The individual incidents, timelines, and body counts of the several incidents are reported with a good deal of variance and conflation in the sites describing these horrible days, but the evening of February 20 as the consummating atrocity appears to me solidly attested — as does the destruction of a Japanese minesweeper during the battle (by this time, an event that was a couple of weeks past) as one of the motivations. The Japanese officer tasked with conducting the butchery, a Captain Nakagawa, recorded the event in a grim diary entry. (According to Ambon: The Truth About One of the Most Brutal POW Camps in World War II and the Triumph of the Aussie Spirit, Nakagawa did not approve of the executions, but he obeyed his orders.)

The prisoners of war were brought by truck from the barracks to the detachment headquarters, and marched from there to the plantation. The same way of killing was adopted as before, i.e. they were made to kneel down with their eyes bandaged and they were killed with sword or bayonet. The poor victims numbered about two hundred and twenty in all, including some Australian officers.

The whole affair took from 6 p.m. to 9.30 p.m. Most of the corpses were buried in one hole, but because the hole turned out not to be big enough to accommodate all the bodies an adjacent dug-out was also used as a grave.

LOS NEGROS, March 9 (A.A.P.-Reuter) — The Australian War Crimes Court here yesterday heard how Japanese sailors beheaded, bayoneted and shot 200 Australian war prisoners at Ambon in February, 1942.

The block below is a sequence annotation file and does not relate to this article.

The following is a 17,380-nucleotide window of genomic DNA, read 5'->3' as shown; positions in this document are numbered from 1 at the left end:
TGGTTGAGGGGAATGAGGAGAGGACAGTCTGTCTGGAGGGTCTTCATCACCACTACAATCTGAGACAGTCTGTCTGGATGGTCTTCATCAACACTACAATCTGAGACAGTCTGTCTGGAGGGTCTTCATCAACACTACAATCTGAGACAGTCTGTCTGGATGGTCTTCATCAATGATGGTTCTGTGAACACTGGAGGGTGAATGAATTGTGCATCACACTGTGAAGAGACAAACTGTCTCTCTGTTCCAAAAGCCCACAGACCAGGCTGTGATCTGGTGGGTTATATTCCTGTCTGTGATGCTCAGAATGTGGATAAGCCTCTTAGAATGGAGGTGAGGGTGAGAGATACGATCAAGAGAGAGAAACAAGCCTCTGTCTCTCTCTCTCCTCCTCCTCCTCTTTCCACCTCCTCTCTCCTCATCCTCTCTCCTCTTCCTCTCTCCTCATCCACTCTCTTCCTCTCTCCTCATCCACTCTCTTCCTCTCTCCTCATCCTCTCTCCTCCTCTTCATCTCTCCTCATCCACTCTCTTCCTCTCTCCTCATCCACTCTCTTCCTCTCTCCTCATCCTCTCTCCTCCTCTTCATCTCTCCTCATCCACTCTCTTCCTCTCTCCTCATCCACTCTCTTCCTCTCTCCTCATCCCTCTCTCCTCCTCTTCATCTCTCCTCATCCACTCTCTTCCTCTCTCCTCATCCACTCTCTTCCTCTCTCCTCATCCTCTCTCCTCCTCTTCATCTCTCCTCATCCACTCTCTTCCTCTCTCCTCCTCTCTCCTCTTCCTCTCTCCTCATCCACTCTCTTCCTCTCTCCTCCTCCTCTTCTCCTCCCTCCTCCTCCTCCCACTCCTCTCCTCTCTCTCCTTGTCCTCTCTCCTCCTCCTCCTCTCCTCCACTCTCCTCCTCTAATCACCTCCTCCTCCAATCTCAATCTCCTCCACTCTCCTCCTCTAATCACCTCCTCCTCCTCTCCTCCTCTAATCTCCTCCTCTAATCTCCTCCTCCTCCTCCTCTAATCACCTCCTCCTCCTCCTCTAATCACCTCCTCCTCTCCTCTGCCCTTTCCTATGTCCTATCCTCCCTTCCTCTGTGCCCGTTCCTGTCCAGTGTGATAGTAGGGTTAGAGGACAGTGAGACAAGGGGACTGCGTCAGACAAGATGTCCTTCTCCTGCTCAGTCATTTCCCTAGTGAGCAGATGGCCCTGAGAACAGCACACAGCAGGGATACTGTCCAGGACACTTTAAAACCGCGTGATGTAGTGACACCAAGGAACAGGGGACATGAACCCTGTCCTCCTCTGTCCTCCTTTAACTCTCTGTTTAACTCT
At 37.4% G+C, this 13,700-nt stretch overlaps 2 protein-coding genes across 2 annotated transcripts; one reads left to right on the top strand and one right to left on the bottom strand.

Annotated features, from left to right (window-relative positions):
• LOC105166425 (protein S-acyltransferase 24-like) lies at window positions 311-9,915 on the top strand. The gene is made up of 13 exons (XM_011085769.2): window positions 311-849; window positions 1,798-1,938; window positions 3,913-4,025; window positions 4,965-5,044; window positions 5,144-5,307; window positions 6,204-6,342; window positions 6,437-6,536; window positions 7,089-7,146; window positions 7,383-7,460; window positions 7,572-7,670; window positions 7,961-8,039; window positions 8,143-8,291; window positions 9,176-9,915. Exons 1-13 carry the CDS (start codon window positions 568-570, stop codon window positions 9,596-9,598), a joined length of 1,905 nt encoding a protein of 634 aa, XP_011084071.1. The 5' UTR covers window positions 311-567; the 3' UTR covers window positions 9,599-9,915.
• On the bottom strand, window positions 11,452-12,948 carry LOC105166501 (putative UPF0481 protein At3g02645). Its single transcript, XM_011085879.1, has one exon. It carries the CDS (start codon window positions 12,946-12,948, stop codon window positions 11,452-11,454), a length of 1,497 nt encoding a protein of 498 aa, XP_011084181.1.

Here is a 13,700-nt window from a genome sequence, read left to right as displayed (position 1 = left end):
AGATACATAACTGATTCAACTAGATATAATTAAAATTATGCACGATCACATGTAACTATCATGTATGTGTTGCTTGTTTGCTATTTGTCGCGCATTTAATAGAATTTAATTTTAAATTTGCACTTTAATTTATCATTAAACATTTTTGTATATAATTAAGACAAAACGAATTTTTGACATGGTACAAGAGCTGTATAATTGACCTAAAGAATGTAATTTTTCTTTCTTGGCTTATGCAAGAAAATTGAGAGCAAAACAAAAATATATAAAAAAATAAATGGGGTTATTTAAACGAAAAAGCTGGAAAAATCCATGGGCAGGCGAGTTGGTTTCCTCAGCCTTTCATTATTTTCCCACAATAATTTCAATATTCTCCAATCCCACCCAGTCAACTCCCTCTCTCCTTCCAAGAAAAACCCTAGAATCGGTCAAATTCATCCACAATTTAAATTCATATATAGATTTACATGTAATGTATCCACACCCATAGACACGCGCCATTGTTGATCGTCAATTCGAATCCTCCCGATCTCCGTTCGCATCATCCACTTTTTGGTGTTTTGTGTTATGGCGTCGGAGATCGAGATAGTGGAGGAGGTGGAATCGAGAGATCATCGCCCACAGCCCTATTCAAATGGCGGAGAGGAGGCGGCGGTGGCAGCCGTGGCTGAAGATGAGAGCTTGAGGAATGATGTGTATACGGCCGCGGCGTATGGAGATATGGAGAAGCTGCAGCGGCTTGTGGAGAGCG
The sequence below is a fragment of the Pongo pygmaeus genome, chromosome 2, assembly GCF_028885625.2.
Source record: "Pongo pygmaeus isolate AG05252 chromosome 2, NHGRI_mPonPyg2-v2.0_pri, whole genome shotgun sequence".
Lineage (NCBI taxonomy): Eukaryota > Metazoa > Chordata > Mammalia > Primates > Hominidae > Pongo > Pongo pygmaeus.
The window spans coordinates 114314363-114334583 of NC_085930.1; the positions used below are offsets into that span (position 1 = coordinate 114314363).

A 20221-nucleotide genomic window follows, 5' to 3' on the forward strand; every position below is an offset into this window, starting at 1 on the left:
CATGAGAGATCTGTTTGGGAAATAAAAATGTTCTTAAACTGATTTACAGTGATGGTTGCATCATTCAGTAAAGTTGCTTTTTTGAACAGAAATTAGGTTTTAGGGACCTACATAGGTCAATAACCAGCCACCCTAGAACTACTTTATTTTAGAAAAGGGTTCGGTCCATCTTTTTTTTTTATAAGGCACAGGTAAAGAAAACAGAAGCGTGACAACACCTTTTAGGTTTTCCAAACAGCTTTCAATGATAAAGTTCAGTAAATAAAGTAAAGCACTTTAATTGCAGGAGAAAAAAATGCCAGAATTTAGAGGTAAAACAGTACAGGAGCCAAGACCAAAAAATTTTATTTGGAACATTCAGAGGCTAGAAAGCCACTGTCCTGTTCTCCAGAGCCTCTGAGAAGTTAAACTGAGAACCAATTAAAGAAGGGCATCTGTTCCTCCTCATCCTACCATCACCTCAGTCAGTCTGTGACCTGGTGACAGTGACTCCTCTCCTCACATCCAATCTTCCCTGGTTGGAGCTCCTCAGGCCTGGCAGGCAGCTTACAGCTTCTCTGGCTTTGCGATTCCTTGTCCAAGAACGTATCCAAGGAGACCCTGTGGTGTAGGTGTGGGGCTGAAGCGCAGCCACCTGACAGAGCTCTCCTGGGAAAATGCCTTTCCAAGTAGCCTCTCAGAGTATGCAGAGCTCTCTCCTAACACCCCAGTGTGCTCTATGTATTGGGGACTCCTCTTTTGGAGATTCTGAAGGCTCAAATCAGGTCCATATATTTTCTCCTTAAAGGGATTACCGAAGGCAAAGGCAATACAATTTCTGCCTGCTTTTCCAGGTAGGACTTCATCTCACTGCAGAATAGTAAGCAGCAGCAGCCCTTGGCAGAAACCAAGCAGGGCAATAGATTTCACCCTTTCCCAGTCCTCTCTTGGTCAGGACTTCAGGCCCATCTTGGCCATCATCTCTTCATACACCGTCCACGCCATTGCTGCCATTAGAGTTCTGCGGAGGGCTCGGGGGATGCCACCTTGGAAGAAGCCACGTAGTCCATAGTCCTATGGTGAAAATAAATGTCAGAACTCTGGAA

The massacre lasted four hours.

The prosecutor, Major Alex Mackay, of Perth, told the Court, “The Australians were killed in a spirit of revenge.

They were all killed, so no one could live to tell the story of the massacre.

The Japanese sailors whipped themselves into a frenzy and shouted the names of dead comrades during the killings.

THREE CHARGED

Before the Court are Navy Sub-Lieutenant Takahiko Tsuaki, Warrant-Officer Keigo Kanamoto, and Seaman Shikao Nakamura — all charged with having murdered Australian prisoners.

The names of other former men of the Japanese Navy appear on the charge sheet, but these men have evaded arrest.

Major Mackay said the prisoners were not blindfolded.

They did not know they were going to be executed until they arrived at the side of prepared mass graves.

They had been told they were going swimming.

AFTER SHIP SANK

Major Mackay said the massacre occurred soon after a Japanese minesweeper had struck a mine and sunk in Ambon Bay.

About 20 Japanese were killed.

Survivors of the ship’s company took part in the execution.

One Australian, an officer, managed to loosen his bonds and to seize a rifle from a Japanese, said Major Mackay.

He levelled the rifle at one of his captors and pulled the trigger. But the rifle was not loaded.

Another executioner shot and killed the officer.

“LENT MY SWORD”

In a sworn statement, one of the accused, Kanamoto, said:

Every executioner, without exception, shouted names of fallen comrades and cried ‘in revenge of so-and-so’ as he swung his sword.

Kanamoto denied having executed anyone. He said he lent his sword to a friend so he could take part in the execution.

“Brandishing the naked blade, he let out a yell and brought the sword down,” said Kanamoto.

A head rolled into a prepared pit.

He then beheaded another victim. This time the sword cut too well. The blade, in full swing as it cut off the prisoner’s head, almost touched and wounded my leg.

“MADE TO KNEEL”

In his sworn statement, Tsuaki, another of the accused, said some of the victims were made to kneel facing the grave, and then were bayoneted from the back through the heart.

Another witness said he looked into a grave and saw the bodies of about 20 executed prisoners-of-war.

“I heard some faint moans from inside the grave.”

The trial is expected to last a week.